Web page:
Stephen A. Smith would really like to see Derek Jeter return to the New York Yankees. Let him be clear: He’d really like to see the Yankees’ Hall of Fame shortstop, No. 2, back with the team. (That may not be the company line if ESPN president Jimmy Pitaro wants to hire Jeter.)
And not just “in some capacity,” like a special advisor, assistant to the general manager, or assistant to the assistant to the general manager. Jeter was the CEO and a shareholder with the Miami Marlins before stepping down on Monday, and Stephen A. believes that he should have a similar position at Yankee Stadium.
If the position doesn’t exist in the Yankees organization, create one. Move Brian Cashman up to president of baseball operations and make Jeter the GM. Or vice versa. Jeter can be president of baseball ops while Cashman remains GM. The Yankees have 13 senior vice presidents. Make it 14 with Jeter. Nine vice presidents? Make it an even 10 with The Captain.
The point, as Stephen A. sees it, is that Jeter should have a position that matters, a position of authority, with the team for which he became a legend. And when ESPN baseball insider Jeff Passan was a guest on Tuesday’s First Take and wasn’t embracing that assertion as enthusiastically, Stephen A. couldn’t handle it.
“Jeff… ! Jeff Passan! I have to say, I don’t like the way you sound right now,” said Smith as he tried to maintain his composure. “‘Derek Jeter has to be involved in some capacity’… What do you mean, ‘some capacity’? We know where he belongs!”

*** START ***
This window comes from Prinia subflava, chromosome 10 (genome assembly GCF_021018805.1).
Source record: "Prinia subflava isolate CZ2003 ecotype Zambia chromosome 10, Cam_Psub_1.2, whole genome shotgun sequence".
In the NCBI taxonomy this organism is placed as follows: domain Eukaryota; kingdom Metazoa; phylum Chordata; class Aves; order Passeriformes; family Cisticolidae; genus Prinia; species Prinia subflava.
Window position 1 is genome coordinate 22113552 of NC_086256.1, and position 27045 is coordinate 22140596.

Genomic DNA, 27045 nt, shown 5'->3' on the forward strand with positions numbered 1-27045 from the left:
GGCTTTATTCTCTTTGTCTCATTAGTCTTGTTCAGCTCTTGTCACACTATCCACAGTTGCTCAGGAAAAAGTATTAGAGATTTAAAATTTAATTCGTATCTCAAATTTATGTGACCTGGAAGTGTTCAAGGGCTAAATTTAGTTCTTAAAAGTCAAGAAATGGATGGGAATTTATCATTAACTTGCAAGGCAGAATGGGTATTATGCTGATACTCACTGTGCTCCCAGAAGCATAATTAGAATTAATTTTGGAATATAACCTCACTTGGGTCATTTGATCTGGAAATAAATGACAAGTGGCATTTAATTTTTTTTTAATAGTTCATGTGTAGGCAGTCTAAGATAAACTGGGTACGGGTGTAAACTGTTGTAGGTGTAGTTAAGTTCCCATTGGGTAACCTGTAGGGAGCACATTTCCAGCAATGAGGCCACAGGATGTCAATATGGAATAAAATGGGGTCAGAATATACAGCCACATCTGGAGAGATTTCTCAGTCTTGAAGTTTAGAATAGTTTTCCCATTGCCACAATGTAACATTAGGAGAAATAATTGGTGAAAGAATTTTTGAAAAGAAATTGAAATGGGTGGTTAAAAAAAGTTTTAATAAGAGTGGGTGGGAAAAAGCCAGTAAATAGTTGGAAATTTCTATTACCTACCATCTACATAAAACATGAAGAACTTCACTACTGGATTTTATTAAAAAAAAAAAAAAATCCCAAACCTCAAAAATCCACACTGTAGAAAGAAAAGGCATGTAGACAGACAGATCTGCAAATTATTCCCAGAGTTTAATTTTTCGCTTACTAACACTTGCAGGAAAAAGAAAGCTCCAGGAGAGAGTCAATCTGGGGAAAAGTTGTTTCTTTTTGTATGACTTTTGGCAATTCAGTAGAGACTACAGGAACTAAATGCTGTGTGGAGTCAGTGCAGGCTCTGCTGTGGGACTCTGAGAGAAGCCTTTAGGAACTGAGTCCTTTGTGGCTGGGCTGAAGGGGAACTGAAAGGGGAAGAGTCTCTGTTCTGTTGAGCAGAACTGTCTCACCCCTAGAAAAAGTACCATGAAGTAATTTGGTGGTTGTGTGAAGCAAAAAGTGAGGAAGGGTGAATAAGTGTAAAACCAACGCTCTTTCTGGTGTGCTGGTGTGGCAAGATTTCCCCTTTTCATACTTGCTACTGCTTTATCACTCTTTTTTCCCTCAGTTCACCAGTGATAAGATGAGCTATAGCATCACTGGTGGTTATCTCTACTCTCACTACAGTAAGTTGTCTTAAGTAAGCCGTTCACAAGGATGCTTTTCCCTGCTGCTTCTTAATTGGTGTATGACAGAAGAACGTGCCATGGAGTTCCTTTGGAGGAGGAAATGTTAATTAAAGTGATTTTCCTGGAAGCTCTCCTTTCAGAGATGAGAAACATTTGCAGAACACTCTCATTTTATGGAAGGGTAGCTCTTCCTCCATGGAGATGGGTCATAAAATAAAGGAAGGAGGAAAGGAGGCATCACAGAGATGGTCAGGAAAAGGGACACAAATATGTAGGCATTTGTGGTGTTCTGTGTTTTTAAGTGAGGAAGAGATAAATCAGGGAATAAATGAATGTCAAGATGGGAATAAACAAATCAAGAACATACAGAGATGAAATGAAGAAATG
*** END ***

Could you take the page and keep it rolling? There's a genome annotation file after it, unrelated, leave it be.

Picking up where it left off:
“He is a Yankee!” Smith yelled, as he slapped the desk and Passan grew increasingly amused at the comedic outrage. “El Capitan! The champion extraordinaire! The leader! He is… he is Derek Jeter! What is this?”
Smith’s use of the “El Capitan” nickname sent Passan into a belly laugh not often seen on TV while personalities are trying to keep their cool. He leaned back in his chair laughing and clapped, providing a viewers that should be material for GIFs and memes for days, weeks, and months to come. (Even Stephen A. was laughing at himself, possibly in response to Passan leaning back.)
It was a hilarious moment that we screen-capped it for the featured image on this post. You can see it at the 0:16 mark of the video embedded above. This was Stephen A. going meta, making fun of his own rants for a subject that surely didn’t warrant the indignation.
Then, for punctuation, Passan simply responded, “I don’t tell a man where to work.” Mic drop.
It was the ideal follow-up to Passan’s tweet late Monday night/early Tuesday morning as the negotiations between Major League Baseball team owners and the players union wrapped up, hopefully closer to an agreement that means the 2022 season will happen.
Passan had been quiet on Twitter while colleagues Jon Heyman and Bob Nightengale were providing play-by-play on what could have been performative behavior by the owners and MLB deputy commissioner Dan Halem.
The MLB lockout has been tiresome. But Passan has provided some levity, some entertainment to a situation that’s been anything but entertaining. He deserves some applause. And maybe he’ll get to tweet some good news in the next day or two.
Greg Olsen To Partner With Kevin Burkhardt For Super Bowl LVII
“Last season was the first Burkhardt and Olsen worked together. They largely won rave reviews.”
The deal isn’t done yet, but Andrew Marchand of The New York Post reports that Greg Olsen is on his way to joining Kevin Burkhardt in the top NFL booth at FOX. Although Tom Brady will take over that role after he retires and leaves the Tampa Bay Buccaneers, Olsen will spend at least this season on FOX’s A-Team.